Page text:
Bar advocates to make sure lawyers are not forgotten when it comes to small business assistance
Some Florida Bar members are eager to make sure their profession isn’t forgotten when lawmakers craft financial rescue plans for small business in the wake of the COVID-19 epidemic.
At a March 20 Executive Committee meeting, President John Stewart asked the Legislation Committee to weigh a request from the Criminal Law Section to appoint a “quick reaction” team made up of Tax Law Section and Legislation Committee members.
“The very survival of many law firms that are the bedrock of our Bar may be threatened,” Criminal Law Section Chair-elect Warren Lindsey wrote in a March 19 email to Stewart.
Stewart said he was confident that Bar staff and legislative advocates were staying abreast of the latest legislative developments.
“I would say that 90 percent of their request, which is a good idea, we’re already doing, and or accomplishing,” Stewart said.
Stewart asked the Legislation Committee to study the issue and determine if any further action was necessary.
On March 24, Gov. Ron DeSantis announced that two Tallahassee businesses were the first to receive assistance from a $50 million, Small Business Emergency Bridge Loan Program administered by the Florida Department of Economic Opportunity.
Florida businesses with between two and 100 employees can apply for interest-free loans of up to $50,000 while they wait for a Small Business Administration loan or secure a commercial loan, according to a DOE press release.
How well the bridge loan program will meet Florida’s needs remain unclear.
DOE has declined to release specific numbers but has reported a 17% increase in unemployment compensation claims in the past two weeks.
A DOE spokesman told the Miami Herald that the agency fielded more than 78,000 phone calls for assistance between Monday and Wednesday of last week, up from 28,000 calls the entire previous week.
Nationally, unemployment claims have risen 33% since the virus outbreak, according to the U.S. Department of Labor.
On Tuesday, Congress remained at a stalemate over a nearly $2 trillion economic bailout plan. An early version of the legislation included $300 billion for small business loans for entities with 500 or fewer employees.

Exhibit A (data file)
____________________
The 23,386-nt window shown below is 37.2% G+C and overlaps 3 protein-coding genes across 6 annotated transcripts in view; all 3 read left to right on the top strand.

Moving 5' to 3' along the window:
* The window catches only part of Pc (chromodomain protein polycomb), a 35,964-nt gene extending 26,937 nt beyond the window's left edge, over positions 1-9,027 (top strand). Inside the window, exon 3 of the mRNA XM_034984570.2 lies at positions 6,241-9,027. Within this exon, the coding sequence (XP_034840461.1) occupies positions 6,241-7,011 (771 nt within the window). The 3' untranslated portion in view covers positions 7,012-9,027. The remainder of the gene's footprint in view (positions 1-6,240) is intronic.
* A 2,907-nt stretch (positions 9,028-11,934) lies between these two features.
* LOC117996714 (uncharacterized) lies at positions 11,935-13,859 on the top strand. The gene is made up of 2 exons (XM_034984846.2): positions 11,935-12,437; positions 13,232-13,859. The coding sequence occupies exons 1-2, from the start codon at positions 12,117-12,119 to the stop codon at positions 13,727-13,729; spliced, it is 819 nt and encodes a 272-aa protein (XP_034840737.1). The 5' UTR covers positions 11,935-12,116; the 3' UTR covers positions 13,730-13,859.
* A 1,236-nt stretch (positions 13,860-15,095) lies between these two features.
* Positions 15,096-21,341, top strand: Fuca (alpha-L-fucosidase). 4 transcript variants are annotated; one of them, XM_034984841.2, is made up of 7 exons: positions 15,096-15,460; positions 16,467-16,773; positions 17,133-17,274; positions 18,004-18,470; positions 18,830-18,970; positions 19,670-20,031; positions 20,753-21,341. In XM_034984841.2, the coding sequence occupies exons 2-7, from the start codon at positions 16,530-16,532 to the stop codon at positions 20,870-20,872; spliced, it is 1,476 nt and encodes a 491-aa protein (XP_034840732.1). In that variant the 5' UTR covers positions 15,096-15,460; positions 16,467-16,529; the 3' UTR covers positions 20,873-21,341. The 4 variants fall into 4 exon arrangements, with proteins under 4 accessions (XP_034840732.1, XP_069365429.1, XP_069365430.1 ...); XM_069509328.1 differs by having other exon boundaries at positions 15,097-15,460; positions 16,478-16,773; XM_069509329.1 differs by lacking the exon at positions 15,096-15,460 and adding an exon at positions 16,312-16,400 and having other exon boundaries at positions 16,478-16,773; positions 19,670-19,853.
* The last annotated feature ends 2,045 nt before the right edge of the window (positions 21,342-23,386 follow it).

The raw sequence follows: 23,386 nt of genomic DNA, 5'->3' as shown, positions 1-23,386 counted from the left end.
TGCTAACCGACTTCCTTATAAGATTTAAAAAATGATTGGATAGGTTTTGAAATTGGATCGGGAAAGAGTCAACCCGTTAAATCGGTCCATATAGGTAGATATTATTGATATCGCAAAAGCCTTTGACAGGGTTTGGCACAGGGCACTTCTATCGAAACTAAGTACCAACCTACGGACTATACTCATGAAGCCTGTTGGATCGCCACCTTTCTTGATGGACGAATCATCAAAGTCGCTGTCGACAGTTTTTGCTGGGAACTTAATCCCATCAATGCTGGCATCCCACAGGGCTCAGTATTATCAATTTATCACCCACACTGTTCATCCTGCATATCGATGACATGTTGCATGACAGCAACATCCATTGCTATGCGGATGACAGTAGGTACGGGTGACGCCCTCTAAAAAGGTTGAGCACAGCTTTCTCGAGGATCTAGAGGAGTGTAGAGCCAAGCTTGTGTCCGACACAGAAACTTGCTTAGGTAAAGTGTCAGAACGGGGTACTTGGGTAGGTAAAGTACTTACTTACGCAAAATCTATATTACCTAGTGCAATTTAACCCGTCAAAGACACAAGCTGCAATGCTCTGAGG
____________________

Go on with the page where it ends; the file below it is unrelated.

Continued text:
The National Federation of Independent Businesses released a survey earlier this week that showed 76% of small businesses have been negatively impacted by the COVID-19 crisis, mostly from supply chain disruptions and loss of customers. About 25% of respondents reported being impacted at the beginning of March.
More than 60% of The Florida Bar’s 100,000-plus members are sole practitioners or belong to small law firms.
Small law firms are especially vulnerable to the economic crisis and uncertainty linked to COVID-19 epidemic, said Lindsey, a former Legislation Committee chair and Young Lawyers Division president.
Court activity has slowed to a trickle to accommodate social distancing mandates and many clients, facing the loss of the next paycheck, may be unable to pay the next legal invoice, Lindsey said.
“Everyone knows small law firms have unique challenges in situations like this,” Lindsey said. “Because small law firms often require consistent cash flow to make payroll, to pay their basic overhead expenses.”
Lindsey knows that the Bar has a formal process for adopting legislative positions, but he doesn’t believe many members would object to advocating for small business assistance.
“It’s not like it’s a highly debated social issue,” he said.